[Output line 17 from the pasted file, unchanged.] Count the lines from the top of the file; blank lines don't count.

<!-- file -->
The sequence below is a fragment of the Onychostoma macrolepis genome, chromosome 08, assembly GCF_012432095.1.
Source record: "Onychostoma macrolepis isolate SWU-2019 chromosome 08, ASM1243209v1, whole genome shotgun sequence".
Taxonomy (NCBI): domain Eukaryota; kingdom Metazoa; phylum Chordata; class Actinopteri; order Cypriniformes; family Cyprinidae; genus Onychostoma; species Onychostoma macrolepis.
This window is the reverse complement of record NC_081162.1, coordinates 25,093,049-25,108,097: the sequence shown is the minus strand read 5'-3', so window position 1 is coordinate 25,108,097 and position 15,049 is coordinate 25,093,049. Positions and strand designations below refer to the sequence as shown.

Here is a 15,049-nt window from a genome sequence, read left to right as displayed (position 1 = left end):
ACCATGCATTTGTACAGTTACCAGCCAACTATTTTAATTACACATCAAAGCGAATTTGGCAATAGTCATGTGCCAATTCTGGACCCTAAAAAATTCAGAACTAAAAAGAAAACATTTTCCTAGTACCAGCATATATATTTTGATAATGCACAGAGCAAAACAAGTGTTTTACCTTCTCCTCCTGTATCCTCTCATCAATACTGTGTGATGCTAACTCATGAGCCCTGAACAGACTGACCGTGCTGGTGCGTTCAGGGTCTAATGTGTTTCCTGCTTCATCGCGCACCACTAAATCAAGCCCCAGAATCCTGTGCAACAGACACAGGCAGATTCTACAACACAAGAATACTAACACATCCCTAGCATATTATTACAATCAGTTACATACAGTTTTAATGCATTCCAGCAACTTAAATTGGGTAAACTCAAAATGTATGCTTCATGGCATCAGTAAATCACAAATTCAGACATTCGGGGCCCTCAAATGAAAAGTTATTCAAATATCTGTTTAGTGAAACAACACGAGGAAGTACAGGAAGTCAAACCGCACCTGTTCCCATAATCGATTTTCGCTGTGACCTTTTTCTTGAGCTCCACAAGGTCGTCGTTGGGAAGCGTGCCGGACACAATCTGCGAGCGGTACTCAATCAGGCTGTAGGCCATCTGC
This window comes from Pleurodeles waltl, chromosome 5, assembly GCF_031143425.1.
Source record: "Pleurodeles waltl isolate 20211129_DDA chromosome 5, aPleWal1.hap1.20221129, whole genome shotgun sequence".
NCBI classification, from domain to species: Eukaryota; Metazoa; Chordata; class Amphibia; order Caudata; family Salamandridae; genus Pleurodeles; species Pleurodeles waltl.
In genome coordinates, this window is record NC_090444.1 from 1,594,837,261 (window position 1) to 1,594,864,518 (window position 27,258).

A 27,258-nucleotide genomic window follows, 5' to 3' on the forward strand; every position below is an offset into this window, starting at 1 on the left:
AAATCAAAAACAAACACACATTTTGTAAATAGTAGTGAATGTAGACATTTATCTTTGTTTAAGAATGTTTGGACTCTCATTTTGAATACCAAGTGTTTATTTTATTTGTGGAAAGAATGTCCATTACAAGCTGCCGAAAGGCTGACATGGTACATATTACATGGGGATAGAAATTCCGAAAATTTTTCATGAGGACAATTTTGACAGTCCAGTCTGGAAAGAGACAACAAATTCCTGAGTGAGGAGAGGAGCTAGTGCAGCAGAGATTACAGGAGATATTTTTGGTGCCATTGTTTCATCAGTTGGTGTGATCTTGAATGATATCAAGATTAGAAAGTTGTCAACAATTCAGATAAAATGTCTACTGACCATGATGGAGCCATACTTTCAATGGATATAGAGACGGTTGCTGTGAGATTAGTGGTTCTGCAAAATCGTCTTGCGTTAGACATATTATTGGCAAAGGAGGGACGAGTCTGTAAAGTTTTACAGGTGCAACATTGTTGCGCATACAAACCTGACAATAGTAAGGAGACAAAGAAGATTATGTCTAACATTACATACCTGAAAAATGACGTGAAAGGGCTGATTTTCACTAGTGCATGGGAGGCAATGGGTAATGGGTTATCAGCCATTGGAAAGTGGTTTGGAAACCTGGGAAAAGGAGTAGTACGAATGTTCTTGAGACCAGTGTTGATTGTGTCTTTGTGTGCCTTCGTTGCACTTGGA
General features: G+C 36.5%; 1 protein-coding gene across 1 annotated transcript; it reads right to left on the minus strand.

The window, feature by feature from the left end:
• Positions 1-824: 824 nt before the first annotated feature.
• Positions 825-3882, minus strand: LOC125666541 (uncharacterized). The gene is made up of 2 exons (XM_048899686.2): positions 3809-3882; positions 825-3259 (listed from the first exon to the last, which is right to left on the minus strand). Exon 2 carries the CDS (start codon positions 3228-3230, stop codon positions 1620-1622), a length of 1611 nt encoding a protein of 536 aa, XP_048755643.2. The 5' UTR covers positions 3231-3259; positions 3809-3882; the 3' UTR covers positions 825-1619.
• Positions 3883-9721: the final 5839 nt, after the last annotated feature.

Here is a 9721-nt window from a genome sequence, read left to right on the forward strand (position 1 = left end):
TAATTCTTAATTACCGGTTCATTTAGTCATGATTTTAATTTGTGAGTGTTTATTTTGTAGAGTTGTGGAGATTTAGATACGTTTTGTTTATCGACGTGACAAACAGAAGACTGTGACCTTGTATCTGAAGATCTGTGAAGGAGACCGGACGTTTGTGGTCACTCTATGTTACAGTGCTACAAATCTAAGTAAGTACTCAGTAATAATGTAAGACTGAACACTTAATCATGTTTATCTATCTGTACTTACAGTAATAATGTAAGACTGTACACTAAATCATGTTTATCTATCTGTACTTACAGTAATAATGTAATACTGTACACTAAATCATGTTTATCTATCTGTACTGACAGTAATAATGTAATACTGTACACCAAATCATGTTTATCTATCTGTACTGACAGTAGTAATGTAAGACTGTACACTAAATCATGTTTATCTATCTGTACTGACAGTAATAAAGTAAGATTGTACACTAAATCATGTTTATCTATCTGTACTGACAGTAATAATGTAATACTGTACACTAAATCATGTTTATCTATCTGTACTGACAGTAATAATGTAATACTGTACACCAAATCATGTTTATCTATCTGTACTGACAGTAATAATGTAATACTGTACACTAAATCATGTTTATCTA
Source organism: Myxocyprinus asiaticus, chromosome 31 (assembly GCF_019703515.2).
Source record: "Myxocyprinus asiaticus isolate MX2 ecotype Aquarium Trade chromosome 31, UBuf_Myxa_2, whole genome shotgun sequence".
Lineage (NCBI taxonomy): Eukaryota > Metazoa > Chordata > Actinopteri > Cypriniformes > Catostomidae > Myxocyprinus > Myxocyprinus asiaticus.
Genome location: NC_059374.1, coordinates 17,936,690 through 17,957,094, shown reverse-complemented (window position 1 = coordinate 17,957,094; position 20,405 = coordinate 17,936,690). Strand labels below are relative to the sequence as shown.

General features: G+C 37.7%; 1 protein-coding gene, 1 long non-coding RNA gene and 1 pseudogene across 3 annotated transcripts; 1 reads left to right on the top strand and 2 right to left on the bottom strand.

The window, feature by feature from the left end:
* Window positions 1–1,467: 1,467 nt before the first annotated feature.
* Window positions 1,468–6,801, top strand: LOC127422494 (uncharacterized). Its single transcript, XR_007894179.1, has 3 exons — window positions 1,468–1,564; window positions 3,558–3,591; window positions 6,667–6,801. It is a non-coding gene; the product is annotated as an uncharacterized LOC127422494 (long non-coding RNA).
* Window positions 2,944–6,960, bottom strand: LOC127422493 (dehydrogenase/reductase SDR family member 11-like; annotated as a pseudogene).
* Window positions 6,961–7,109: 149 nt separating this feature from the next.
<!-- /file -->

• Positions 3883-9721: the final 5839 nt, after the last annotated feature.